2ND LEAD

"Mere association" insufficient to prove membership, says Canada Refugee board

[TamilNet, Monday, 07 March 2011, 01:49 GMT]
In ruling on a Tamil migrant who arrived in Canada last August onboard the MV Sun Sea, Refugee board member, Marc Tessler ruled Sunday that mere association with banned terrorist group the Liberation Tigers of Tamil Eelam is not enough to prove membership in that group, a conclusion that may make it more difficult for the federal government [of Canada] to send the migrants back, CTV News reported. "Having a definition of membership that would encompass such low-range activities [such as working as a mechanic to repair LTTE run buses] was too broad to encompass membership in a terrorist group," said lawyer Eric Purtzki, who represented one of the migrants at the hearing.

The ruling was into the case of B173, an ethnic Tamil who cannot be identified because of a publication ban. He was accused of being a member of the LTTE because repaired buses in a public transport company controlled by the LTTE, and in a second job repaired two vehicles belonging to the LTTE.

The Canada Border Services Agency argued that work made the man a member of the Tamil Tigers.

"He worked for a public bus transport authority where he repaired public buses as a mechanic in the village," Purtzki told CTV News.

"If you follow the minister's logic literally everybody would be a member of the Tamil Tigers, a teacher, a nurse, or someone selling a soft drink to a soldier," he said. "In the context of daily life and because the LTTE operated a de facto state any contact with the LTTE was inescapable and unavoidable," Purtski said.

Purtzki told the hearing that in areas where the LTTE had wide control of their territory and was involved in the daily lives of citizens, nearly everyone could be argued to be a member – which means that definition of membership is too broad.

Of the 492 passengers on the MV Sun Sea, 107 remain in detention, 101 of them men and six women. The ship arrived less than a year after another Tamil migrant boat, the Ocean Lady, docked in B.C. carrying 76 passengers.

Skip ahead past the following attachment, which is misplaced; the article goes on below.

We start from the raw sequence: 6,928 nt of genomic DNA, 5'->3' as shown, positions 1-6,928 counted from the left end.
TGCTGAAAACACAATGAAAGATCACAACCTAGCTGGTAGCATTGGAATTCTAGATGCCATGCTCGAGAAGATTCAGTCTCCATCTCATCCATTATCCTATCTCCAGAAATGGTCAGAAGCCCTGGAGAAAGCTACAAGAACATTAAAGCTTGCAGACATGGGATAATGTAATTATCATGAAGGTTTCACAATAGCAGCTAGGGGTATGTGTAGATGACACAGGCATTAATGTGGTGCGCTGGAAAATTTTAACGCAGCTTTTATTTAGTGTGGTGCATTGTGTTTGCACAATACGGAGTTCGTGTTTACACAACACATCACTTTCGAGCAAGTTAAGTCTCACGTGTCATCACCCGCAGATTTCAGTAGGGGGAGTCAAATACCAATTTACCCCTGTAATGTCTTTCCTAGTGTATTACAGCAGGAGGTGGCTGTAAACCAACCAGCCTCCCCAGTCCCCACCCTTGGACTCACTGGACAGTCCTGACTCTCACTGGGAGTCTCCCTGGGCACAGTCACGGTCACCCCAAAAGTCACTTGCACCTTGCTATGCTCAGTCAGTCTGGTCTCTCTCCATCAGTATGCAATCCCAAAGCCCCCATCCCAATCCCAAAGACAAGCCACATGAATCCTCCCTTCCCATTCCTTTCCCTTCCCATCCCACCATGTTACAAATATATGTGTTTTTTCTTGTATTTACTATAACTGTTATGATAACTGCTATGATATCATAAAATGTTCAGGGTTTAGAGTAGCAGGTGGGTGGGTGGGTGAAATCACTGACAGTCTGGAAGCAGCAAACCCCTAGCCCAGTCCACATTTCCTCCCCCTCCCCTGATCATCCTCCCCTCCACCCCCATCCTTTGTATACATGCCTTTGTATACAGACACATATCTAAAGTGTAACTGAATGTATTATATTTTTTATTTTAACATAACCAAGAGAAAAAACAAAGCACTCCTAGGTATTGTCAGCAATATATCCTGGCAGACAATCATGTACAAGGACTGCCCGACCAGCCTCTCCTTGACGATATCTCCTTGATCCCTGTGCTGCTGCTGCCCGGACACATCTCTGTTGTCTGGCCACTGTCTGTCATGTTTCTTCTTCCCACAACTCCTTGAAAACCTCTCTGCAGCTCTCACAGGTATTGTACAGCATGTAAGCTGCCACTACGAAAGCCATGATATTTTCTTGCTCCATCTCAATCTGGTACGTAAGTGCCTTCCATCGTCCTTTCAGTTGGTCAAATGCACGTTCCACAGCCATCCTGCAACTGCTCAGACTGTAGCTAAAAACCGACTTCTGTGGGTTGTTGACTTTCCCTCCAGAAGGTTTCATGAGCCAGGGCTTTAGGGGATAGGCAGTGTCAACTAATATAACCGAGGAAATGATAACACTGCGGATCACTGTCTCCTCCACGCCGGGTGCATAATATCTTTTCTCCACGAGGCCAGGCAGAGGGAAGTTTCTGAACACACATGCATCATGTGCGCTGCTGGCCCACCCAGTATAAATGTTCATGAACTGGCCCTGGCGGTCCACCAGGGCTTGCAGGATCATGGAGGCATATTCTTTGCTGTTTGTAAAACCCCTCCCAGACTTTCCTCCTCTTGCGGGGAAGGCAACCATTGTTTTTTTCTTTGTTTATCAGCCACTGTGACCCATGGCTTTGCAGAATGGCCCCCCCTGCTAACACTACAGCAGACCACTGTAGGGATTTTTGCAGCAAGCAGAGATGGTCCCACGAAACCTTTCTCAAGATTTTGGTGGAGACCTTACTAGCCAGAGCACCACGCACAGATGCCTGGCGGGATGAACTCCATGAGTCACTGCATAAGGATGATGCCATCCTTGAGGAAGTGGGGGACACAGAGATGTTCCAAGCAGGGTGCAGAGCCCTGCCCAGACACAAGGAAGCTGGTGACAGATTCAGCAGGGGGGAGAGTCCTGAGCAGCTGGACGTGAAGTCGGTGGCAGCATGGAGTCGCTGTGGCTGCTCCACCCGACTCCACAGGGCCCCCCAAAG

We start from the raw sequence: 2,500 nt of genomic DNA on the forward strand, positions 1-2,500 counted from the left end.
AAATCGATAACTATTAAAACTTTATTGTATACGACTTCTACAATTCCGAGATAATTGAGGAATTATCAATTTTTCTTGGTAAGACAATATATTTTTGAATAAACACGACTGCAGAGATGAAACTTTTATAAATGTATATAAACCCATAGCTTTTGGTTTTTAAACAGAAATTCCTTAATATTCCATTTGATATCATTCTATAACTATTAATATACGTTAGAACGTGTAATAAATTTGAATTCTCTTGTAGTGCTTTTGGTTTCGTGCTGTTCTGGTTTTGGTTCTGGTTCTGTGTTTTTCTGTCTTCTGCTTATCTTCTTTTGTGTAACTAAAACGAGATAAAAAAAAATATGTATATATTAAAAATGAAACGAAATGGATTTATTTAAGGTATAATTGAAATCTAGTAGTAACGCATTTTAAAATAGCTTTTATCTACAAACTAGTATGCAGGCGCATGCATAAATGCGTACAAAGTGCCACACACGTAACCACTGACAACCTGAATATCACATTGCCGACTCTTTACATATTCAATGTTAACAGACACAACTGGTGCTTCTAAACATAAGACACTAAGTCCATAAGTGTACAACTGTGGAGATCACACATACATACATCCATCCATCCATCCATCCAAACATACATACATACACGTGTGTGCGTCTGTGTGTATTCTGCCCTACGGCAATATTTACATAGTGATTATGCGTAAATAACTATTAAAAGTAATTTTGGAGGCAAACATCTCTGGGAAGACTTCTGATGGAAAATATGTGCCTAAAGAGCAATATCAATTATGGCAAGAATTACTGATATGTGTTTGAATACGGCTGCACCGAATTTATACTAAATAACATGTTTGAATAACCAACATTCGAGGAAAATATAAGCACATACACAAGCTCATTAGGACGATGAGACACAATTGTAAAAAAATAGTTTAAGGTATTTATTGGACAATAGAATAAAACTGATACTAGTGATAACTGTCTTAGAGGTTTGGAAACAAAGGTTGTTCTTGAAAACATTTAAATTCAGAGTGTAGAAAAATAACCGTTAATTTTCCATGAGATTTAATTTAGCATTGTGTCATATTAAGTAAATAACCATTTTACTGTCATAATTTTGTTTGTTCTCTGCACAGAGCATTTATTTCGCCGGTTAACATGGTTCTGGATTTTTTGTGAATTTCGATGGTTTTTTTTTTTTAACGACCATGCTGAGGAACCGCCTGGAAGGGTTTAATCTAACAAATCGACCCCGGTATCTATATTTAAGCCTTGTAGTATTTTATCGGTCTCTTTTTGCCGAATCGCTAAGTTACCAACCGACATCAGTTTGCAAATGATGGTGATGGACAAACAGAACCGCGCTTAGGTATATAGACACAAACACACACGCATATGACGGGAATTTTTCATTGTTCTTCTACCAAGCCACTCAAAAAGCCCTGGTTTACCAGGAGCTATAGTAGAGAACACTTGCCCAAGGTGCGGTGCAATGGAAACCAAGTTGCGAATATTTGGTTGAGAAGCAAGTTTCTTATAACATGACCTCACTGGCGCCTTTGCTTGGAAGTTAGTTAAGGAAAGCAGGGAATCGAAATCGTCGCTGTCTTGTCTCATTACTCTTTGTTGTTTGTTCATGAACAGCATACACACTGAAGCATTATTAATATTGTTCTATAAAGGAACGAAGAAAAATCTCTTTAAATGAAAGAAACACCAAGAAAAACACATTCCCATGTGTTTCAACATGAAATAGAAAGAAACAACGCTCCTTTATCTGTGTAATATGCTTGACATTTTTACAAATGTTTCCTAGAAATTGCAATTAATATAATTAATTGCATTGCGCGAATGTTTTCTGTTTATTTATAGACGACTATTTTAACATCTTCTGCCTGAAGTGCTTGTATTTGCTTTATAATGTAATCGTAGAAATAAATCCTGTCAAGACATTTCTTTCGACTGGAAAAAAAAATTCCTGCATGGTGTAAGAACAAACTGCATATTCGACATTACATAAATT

CBSA has referred more than 30 cases to the refugee board for admissibility hearings.

The ruling might provide relief to those refugees whose only association with the LTTE is working in the area controlled by the Liberation Tigers.

U.S. Supreme Court's judgment in Clarence Brandenburg v. State of Ohio, 395 U.S. 444 (1969), went even further. The court said, "to voluntarily assemble with a group formed ‘to teach or advocate the doctrines of criminal syndicalism' is not per se illegal. It will become illegal only if it incites to imminent lawless action.”

Tamil communities domiciled in Europe have also been affected by similar incidents of "guilt by association" and have challenged LTTE's proscription in the Court of Justice of the European Communities in Luxembourg. Removal of ban, community leaders believe, would pave the way for non-violent political struggle to continue without getting trapped into anti-terrorism laws.

A spokesperson for Tamils Against Genocide (TAG), a US-based activist group said, "Sri Lanka's diplomats routinely call any Tamil group which agitates against rights violations by Sri Lanka, as rump of the LTTE. TAG has earlier cautioned Sri Lanka's Ambassador in US on his use of the libellous language, and is currently contemplating filing libel charge against Dr Palitha Kohona for a similar statement e-mailed to an Australian media organization recently."


Related Articles:
16.02.11   LTTE ban to be challenged in European Court


External Links:
CTV: Ruling means more Tamil migrants could stay
GM: Immigration board to determine whether man is a member of Tamil Tigers

 

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